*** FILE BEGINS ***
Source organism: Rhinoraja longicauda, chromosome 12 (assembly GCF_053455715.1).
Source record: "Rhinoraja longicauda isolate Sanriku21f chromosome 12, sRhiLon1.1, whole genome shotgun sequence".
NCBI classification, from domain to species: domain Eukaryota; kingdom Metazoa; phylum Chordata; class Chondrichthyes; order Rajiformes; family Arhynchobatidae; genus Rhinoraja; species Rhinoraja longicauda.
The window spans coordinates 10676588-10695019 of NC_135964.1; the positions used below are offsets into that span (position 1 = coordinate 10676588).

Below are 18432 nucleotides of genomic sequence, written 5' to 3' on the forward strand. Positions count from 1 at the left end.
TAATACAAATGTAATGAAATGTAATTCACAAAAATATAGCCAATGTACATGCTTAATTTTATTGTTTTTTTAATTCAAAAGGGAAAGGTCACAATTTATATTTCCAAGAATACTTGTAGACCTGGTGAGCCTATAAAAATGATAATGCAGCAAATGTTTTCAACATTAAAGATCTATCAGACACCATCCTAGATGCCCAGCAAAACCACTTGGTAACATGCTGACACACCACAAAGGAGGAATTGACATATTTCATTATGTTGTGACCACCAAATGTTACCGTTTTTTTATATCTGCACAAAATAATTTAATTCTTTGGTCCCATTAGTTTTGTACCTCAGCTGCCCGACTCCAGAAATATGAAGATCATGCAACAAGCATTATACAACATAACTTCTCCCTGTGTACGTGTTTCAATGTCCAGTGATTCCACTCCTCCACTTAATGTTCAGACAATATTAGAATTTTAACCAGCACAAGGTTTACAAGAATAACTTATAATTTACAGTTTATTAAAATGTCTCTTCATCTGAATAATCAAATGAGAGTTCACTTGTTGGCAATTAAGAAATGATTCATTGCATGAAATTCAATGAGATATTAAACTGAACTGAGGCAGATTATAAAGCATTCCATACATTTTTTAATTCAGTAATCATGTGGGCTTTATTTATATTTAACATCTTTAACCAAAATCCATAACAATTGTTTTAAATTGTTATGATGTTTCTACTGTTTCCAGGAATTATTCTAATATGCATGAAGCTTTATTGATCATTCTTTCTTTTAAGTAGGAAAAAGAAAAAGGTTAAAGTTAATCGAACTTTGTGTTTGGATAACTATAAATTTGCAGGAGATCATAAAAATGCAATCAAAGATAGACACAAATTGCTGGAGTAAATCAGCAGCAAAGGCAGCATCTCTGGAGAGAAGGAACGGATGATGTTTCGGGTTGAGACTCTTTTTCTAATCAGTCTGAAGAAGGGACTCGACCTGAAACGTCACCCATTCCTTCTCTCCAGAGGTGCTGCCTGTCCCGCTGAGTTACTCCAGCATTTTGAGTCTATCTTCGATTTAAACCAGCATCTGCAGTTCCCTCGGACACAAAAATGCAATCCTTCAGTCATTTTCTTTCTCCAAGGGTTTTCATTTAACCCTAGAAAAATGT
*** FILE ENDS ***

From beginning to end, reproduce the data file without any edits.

Source organism: Rhinoraja longicauda, chromosome 12 (assembly GCF_053455715.1).
Source record: "Rhinoraja longicauda isolate Sanriku21f chromosome 12, sRhiLon1.1, whole genome shotgun sequence".
NCBI classification, from domain to species: domain Eukaryota; kingdom Metazoa; phylum Chordata; class Chondrichthyes; order Rajiformes; family Arhynchobatidae; genus Rhinoraja; species Rhinoraja longicauda.
The window spans coordinates 10676588-10695019 of NC_135964.1; the positions used below are offsets into that span (position 1 = coordinate 10676588).

Below are 18432 nucleotides of genomic sequence, written 5' to 3' on the forward strand. Positions count from 1 at the left end.
TAATACAAATGTAATGAAATGTAATTCACAAAAATATAGCCAATGTACATGCTTAATTTTATTGTTTTTTTAATTCAAAAGGGAAAGGTCACAATTTATATTTCCAAGAATACTTGTAGACCTGGTGAGCCTATAAAAATGATAATGCAGCAAATGTTTTCAACATTAAAGATCTATCAGACACCATCCTAGATGCCCAGCAAAACCACTTGGTAACATGCTGACACACCACAAAGGAGGAATTGACATATTTCATTATGTTGTGACCACCAAATGTTACCGTTTTTTTATATCTGCACAAAATAATTTAATTCTTTGGTCCCATTAGTTTTGTACCTCAGCTGCCCGACTCCAGAAATATGAAGATCATGCAACAAGCATTATACAACATAACTTCTCCCTGTGTACGTGTTTCAATGTCCAGTGATTCCACTCCTCCACTTAATGTTCAGACAATATTAGAATTTTAACCAGCACAAGGTTTACAAGAATAACTTATAATTTACAGTTTATTAAAATGTCTCTTCATCTGAATAATCAAATGAGAGTTCACTTGTTGGCAATTAAGAAATGATTCATTGCATGAAATTCAATGAGATATTAAACTGAACTGAGGCAGATTATAAAGCATTCCATACATTTTTTAATTCAGTAATCATGTGGGCTTTATTTATATTTAACATCTTTAACCAAAATCCATAACAATTGTTTTAAATTGTTATGATGTTTCTACTGTTTCCAGGAATTATTCTAATATGCATGAAGCTTTATTGATCATTCTTTCTTTTAAGTAGGAAAAAGAAAAAGGTTAAAGTTAATCGAACTTTGTGTTTGGATAACTATAAATTTGCAGGAGATCATAAAAATGCAATCAAAGATAGACACAAATTGCTGGAGTAAATCAGCAGCAAAGGCAGCATCTCTGGAGAGAAGGAACGGATGATGTTTCGGGTTGAGACTCTTTTTCTAATCAGTCTGAAGAAGGGACTCGACCTGAAACGTCACCCATTCCTTCTCTCCAGAGGTGCTGCCTGTCCCGCTGAGTTACTCCAGCATTTTGAGTCTATCTTCGATTTAAACCAGCATCTGCAGTTCCCTCGGACACAAAAATGCAATCCTTCAGTCATTTTCTTTCTCCAAGGGTTTTCATTTAACCCTAGAAAAATGT